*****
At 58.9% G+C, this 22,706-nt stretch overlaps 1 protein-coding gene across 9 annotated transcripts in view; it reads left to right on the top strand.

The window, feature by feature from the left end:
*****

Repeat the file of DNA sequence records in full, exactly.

At 58.9% G+C, this 22,706-nt stretch overlaps 1 protein-coding gene across 9 annotated transcripts in view; it reads left to right on the top strand.

The window, feature by feature from the left end: